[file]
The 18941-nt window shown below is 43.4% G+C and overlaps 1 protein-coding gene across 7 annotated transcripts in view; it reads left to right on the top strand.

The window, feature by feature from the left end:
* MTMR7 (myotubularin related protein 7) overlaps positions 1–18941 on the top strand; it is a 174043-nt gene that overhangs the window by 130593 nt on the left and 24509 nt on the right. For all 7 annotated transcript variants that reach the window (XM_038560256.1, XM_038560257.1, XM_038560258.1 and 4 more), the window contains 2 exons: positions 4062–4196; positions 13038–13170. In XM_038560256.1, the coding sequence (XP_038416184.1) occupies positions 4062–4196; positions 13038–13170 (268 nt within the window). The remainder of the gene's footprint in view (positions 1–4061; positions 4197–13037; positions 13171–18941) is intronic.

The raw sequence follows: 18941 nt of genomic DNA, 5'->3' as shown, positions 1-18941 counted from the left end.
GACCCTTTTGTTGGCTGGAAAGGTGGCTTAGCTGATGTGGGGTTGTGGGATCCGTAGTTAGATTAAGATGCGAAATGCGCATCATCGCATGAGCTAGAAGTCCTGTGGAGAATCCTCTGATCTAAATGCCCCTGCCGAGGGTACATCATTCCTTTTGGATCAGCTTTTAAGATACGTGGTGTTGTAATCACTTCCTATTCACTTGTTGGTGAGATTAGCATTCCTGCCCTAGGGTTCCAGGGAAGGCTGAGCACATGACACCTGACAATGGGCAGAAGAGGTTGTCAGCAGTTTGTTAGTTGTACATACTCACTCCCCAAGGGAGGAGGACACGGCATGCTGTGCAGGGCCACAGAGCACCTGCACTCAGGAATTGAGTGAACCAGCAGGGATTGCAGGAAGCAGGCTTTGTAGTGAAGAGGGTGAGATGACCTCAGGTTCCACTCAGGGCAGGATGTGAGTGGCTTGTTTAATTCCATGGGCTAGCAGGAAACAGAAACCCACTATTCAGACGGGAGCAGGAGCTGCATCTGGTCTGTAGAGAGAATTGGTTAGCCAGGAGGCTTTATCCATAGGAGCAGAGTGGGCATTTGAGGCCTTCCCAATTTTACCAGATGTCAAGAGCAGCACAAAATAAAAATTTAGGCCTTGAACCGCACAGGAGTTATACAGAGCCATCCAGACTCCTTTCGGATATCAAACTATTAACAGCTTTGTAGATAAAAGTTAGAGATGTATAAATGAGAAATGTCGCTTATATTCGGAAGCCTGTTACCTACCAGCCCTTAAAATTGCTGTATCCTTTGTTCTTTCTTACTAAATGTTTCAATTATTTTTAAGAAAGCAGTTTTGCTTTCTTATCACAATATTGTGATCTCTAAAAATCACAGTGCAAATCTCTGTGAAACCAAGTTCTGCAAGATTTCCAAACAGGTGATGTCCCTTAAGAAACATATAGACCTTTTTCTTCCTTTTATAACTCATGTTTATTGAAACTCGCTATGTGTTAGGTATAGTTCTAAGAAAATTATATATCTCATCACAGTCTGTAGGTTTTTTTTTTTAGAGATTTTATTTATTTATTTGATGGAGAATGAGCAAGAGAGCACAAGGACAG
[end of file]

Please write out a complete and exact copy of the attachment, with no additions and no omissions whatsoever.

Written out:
The 18941-nt window shown below is 43.4% G+C and overlaps 1 protein-coding gene across 7 annotated transcripts in view; it reads left to right on the top strand.

The window, feature by feature from the left end:
* MTMR7 (myotubularin related protein 7) overlaps positions 1–18941 on the top strand; it is a 174043-nt gene that overhangs the window by 130593 nt on the left and 24509 nt on the right. For all 7 annotated transcript variants that reach the window (XM_038560256.1, XM_038560257.1, XM_038560258.1 and 4 more), the window contains 2 exons: positions 4062–4196; positions 13038–13170. In XM_038560256.1, the coding sequence (XP_038416184.1) occupies positions 4062–4196; positions 13038–13170 (268 nt within the window). The remainder of the gene's footprint in view (positions 1–4061; positions 4197–13037; positions 13171–18941) is intronic.

The raw sequence follows: 18941 nt of genomic DNA, 5'->3' as shown, positions 1-18941 counted from the left end.
GACCCTTTTGTTGGCTGGAAAGGTGGCTTAGCTGATGTGGGGTTGTGGGATCCGTAGTTAGATTAAGATGCGAAATGCGCATCATCGCATGAGCTAGAAGTCCTGTGGAGAATCCTCTGATCTAAATGCCCCTGCCGAGGGTACATCATTCCTTTTGGATCAGCTTTTAAGATACGTGGTGTTGTAATCACTTCCTATTCACTTGTTGGTGAGATTAGCATTCCTGCCCTAGGGTTCCAGGGAAGGCTGAGCACATGACACCTGACAATGGGCAGAAGAGGTTGTCAGCAGTTTGTTAGTTGTACATACTCACTCCCCAAGGGAGGAGGACACGGCATGCTGTGCAGGGCCACAGAGCACCTGCACTCAGGAATTGAGTGAACCAGCAGGGATTGCAGGAAGCAGGCTTTGTAGTGAAGAGGGTGAGATGACCTCAGGTTCCACTCAGGGCAGGATGTGAGTGGCTTGTTTAATTCCATGGGCTAGCAGGAAACAGAAACCCACTATTCAGACGGGAGCAGGAGCTGCATCTGGTCTGTAGAGAGAATTGGTTAGCCAGGAGGCTTTATCCATAGGAGCAGAGTGGGCATTTGAGGCCTTCCCAATTTTACCAGATGTCAAGAGCAGCACAAAATAAAAATTTAGGCCTTGAACCGCACAGGAGTTATACAGAGCCATCCAGACTCCTTTCGGATATCAAACTATTAACAGCTTTGTAGATAAAAGTTAGAGATGTATAAATGAGAAATGTCGCTTATATTCGGAAGCCTGTTACCTACCAGCCCTTAAAATTGCTGTATCCTTTGTTCTTTCTTACTAAATGTTTCAATTATTTTTAAGAAAGCAGTTTTGCTTTCTTATCACAATATTGTGATCTCTAAAAATCACAGTGCAAATCTCTGTGAAACCAAGTTCTGCAAGATTTCCAAACAGGTGATGTCCCTTAAGAAACATATAGACCTTTTTCTTCCTTTTATAACTCATGTTTATTGAAACTCGCTATGTGTTAGGTATAGTTCTAAGAAAATTATATATCTCATCACAGTCTGTAGGTTTTTTTTTTTAGAGATTTTATTTATTTATTTGATGGAGAATGAGCAAGAGAGCACAAGGACAG